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STEVE SIMON

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While results still need to be certified, Minnesota was just one of three states to top the 60% mark, along with Wisconsin and Maine, according to the U.S. Election Project.
Steve Simon, who first took office in 2015, oversaw and certified Minnesota’s election in 2020, in which then-Sen. Joe Biden dashed the re-election hopes of Donald Trump by more than seven points statewide.
Seeking his third consecutive term as the secretary of state, Simon ran his campaign working to dispel myths seeking to erode trust in Minnesota’s election system, including doubts stirred up by Republican challenger Kim Crockett.
Simon and Thompson addressed the issue of election security at two different events this week.
Though Minnesota law already requires employers provide employees a paid opportunity to vote, U.S. lawmakers are hoping to implement the same concept nationwide.
The two northwestern Minnesota counties petitioned the state’s Supreme Court after realizing the ballot was missing political affiliations for some candidates and failed to label others as incumbents.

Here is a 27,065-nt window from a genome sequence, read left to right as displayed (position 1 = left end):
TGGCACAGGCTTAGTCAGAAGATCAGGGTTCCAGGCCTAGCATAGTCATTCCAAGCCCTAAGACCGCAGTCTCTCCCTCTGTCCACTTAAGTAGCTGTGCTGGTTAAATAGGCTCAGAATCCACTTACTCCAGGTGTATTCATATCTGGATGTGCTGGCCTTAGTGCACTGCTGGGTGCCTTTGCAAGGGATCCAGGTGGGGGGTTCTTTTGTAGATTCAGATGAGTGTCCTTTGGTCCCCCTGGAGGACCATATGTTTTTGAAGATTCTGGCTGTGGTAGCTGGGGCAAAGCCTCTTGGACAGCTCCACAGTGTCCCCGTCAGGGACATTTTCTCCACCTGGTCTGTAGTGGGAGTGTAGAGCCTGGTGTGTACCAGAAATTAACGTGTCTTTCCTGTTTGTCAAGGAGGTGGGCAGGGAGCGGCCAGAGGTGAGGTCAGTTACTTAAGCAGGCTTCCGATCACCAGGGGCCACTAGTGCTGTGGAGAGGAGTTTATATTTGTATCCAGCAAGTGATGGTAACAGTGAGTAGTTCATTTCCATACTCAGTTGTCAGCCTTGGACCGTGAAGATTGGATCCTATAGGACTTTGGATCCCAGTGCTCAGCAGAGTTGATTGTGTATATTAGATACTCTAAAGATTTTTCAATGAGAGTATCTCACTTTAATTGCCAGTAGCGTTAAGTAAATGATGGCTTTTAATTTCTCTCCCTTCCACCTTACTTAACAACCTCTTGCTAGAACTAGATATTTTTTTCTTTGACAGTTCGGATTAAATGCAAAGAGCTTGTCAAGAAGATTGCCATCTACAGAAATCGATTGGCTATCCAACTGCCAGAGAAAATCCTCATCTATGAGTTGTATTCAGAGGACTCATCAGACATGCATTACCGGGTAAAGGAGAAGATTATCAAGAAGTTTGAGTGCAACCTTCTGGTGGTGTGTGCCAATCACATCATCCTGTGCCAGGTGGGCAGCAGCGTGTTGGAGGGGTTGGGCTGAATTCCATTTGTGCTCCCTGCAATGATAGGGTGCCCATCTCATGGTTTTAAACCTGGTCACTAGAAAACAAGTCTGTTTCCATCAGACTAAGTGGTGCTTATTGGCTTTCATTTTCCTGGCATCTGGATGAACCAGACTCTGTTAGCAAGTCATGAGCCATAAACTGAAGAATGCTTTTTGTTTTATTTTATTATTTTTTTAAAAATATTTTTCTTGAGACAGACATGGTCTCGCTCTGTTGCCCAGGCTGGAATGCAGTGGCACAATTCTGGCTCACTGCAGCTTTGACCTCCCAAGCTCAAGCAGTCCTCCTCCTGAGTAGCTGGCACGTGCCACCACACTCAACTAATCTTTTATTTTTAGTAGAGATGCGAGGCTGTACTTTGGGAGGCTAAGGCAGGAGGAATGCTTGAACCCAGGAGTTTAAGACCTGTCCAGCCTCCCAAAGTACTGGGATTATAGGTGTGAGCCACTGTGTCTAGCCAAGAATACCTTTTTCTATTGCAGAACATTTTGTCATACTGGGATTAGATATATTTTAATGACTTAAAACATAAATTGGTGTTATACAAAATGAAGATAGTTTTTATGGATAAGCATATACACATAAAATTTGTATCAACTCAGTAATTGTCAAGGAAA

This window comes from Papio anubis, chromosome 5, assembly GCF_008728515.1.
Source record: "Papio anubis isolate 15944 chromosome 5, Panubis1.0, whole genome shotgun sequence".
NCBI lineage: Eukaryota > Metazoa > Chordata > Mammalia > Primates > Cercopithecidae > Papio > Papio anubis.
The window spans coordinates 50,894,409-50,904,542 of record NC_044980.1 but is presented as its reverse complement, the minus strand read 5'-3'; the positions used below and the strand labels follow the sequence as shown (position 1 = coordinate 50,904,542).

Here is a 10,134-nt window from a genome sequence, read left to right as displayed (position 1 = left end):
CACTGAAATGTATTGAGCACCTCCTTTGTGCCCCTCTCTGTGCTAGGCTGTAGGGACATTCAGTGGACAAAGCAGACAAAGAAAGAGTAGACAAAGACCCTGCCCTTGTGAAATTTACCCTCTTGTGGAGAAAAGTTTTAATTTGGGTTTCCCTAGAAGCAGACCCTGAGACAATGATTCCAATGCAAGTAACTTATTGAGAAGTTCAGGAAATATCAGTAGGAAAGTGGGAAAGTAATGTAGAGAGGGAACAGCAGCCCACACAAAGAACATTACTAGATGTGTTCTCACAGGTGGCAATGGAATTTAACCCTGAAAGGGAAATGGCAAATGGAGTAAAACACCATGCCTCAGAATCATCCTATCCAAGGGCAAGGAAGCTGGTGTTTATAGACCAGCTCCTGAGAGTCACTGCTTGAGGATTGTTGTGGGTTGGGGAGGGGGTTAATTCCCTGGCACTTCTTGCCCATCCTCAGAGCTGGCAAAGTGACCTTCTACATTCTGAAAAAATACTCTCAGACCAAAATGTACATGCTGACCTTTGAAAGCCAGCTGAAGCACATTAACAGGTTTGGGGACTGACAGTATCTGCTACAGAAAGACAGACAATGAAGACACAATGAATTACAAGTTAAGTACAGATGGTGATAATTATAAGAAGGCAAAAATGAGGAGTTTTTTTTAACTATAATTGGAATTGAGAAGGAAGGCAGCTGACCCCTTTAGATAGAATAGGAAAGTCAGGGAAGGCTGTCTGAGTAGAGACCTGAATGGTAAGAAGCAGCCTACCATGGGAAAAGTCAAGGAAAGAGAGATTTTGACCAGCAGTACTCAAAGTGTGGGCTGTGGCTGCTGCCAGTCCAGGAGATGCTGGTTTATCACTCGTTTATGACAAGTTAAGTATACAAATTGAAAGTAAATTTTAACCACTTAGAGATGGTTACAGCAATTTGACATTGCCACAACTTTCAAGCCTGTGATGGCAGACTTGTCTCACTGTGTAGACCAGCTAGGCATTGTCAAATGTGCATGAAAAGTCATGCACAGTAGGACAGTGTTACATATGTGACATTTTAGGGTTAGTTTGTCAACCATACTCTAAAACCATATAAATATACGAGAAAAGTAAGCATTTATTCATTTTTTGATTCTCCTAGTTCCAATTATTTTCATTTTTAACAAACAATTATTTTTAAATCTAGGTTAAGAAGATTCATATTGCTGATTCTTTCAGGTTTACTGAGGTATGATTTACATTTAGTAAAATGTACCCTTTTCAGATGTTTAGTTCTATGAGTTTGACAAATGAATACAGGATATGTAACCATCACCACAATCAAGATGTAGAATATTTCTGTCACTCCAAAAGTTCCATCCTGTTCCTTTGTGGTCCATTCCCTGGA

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“I want to build on Minnesota’s success story; 2020 was the ultimate stress test for our democracy, and we passed the test. In Minnesota, I’d say we aced the test,” Simon said in an exclusive interview this fall with Forum Communications.
DFLer Steve Simon, who is running for his third term, has spent much of his time on the campaign trail trying to dispel myths about the election system and boosting confidence in Minnesota elections administration. GOP challenger Kim Crockett is running largely on the premise that the current election system is vulnerable to fraud and manipulation.
Secretary of State Steve Simon easily turned back a primary challenge from DFL candidate Steve Carlson during the Tuesday, Aug. 9, primary election. Kim Crockett beat Erik Van Mechelen in the GOP primary.

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